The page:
“Not only that,” I continued, “everyone you meet has a toddler tucked somewhere inside of them, just needing someone like you to show them love and acceptance.”

Hmmm. It appears that gift-giving possibilities are endless, inexpensive and fairly easy!

For something to qualify as a “gift,” it need only be paired with the heart. ♥

 

Names are changed to honor client confidentiality.

(c) Salee Reese 2018

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Thank You, Daddy

daddy-kiss

Whether you’re a grown-up or a young child, your father probably occupies a special place in your heart. 

Over the years, my clients have shared many thoughts about their fathers with me. One client made me smile with this one: “I remember Sunday mornings listening to records and Dad dancing the polka in stocking feet on the linoleum floor in the family room!”

Can’t you just picture that?

Annette recalls: “I treasure the simple memory of Dad tucking us in bed each night and kissing us goodnight. And he was the one to get us up in the mornings and make us breakfast.” He cooked the evening meal, as well. She was especially touched by how he went out of his way to make their favorite meals.

Chad told me of his father’s endless patience: “Whether Dad was showing me how to throw a ball, helping me with my homework, or teaching me how to drive, he was always patient.  And when I got in trouble, or failed at something, Dad wasn’t the type to blow up. I can still hear him say: ‘Well son, what did you learn?’”

Claire loves that she can go to her dad for reliable advice: “What stands out about my father is how well he listens. I can talk to him about anything and I know I’ll get his undivided attention. I remember one time when I had been offered a new job and was debating whether to keep my present job—which I really liked—or take the new one. So when I shared my dilemma with my dad, he asked me questions about both jobs—what I liked about my present job and how different the new job would be. In essence he was causing me to weigh the pros and cons of each. He didn’t actually tell me what to do, but prodded me to examine all aspects so I could figure it out for myself. It fills me with a sense of security to know I can always turn to my dad and he’ll listen to every word.”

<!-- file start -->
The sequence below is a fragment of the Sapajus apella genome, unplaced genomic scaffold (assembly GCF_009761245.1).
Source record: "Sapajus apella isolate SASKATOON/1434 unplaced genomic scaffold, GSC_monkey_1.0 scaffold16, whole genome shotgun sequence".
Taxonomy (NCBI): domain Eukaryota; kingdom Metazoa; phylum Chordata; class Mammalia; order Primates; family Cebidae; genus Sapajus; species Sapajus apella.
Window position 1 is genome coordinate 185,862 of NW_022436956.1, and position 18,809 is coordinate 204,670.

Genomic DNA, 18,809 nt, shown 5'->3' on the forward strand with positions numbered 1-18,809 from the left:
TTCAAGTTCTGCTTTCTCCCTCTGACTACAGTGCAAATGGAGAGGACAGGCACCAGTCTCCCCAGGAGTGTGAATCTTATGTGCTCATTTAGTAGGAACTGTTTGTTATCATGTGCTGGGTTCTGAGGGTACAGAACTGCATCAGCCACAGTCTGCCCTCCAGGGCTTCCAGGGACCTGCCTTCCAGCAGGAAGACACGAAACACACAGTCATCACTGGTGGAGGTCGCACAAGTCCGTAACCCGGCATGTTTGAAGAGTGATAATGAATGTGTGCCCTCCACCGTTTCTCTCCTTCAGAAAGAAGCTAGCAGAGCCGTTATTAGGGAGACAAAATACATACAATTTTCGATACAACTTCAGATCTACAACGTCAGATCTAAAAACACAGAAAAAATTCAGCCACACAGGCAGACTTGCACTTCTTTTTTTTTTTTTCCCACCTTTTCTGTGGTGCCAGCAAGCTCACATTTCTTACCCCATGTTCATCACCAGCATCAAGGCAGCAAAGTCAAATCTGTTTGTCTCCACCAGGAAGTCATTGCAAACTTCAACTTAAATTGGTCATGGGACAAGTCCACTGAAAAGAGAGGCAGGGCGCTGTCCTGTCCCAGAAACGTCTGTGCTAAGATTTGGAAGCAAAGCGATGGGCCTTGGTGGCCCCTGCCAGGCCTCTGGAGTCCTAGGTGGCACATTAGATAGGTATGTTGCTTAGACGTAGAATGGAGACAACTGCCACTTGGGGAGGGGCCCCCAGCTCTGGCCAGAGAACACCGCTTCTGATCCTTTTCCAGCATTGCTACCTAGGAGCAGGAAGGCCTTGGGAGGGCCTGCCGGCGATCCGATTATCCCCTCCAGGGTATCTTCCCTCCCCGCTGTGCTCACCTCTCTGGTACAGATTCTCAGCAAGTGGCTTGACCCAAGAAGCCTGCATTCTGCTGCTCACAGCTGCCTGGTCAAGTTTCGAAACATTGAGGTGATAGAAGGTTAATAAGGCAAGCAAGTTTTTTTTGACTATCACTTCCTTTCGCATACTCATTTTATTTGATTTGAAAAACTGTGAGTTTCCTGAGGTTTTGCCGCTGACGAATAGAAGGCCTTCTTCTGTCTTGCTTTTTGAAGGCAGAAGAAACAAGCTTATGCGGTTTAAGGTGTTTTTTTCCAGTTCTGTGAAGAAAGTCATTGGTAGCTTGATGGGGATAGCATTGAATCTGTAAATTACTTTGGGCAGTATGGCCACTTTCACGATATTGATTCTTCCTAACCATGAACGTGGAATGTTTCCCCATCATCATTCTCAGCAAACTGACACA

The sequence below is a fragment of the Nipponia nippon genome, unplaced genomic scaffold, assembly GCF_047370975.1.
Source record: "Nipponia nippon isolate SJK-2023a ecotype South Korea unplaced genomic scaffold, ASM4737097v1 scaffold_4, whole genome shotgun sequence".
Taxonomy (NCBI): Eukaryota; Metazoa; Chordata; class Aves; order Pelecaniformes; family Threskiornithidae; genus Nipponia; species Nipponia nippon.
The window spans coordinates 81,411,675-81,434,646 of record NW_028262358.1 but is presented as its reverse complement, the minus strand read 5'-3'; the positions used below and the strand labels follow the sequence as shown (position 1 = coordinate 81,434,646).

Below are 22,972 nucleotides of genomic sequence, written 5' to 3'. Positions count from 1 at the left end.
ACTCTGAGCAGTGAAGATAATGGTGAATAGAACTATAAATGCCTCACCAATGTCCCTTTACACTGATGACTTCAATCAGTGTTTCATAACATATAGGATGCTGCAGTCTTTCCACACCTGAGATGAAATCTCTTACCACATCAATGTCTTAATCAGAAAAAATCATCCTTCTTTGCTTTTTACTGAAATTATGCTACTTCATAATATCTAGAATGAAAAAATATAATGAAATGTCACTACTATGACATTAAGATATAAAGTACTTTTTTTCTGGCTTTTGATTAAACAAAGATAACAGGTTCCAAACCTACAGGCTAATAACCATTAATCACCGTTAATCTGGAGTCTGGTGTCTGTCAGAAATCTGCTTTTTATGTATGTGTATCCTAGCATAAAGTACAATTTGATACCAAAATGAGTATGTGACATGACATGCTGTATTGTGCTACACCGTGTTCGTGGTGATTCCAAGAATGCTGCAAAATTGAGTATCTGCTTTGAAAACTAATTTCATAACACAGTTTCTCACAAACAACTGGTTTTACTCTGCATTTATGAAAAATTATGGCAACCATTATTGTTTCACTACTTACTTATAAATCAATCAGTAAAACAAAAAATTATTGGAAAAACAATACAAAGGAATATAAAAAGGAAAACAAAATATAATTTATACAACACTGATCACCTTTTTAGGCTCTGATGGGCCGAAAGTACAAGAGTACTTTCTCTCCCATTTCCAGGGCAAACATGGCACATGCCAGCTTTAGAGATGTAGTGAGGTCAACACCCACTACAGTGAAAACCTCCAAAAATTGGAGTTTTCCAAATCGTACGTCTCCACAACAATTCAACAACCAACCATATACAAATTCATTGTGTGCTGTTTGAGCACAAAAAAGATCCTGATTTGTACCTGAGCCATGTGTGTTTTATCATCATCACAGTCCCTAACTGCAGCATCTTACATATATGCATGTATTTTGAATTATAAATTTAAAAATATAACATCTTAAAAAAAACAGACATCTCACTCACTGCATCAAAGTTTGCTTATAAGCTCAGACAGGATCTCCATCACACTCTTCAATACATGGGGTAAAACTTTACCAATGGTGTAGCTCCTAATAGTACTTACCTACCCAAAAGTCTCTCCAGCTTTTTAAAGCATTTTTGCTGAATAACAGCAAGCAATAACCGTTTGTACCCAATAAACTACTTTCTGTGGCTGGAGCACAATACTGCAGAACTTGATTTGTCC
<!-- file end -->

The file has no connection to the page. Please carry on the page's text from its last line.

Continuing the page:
My own father never had much to say, yet somehow his love for his three girls infused the air with an ever-present soft glow. When he did share his thoughts, I could tell he was in the habit of doing some deep thinking when off by himself.

Dad was the playful one. I have precious memories of him playing hide-and-seek with us. He taught us how to swim, how to fish, how to plant a garden, how to dance and how to go after what we yearned to achieve. Like Annette’s father, he did the cooking.  When we came downstairs in the morning, a smiling dad and a breakfast of poached eggs awaited us. There were no exceptions. Even on Christmas morning, Dad made it mandatory that we eat breakfast before all else. Our presents would just have to wait. Seemed like hours! 🙂

Jan, another client, was moved to write about her late father.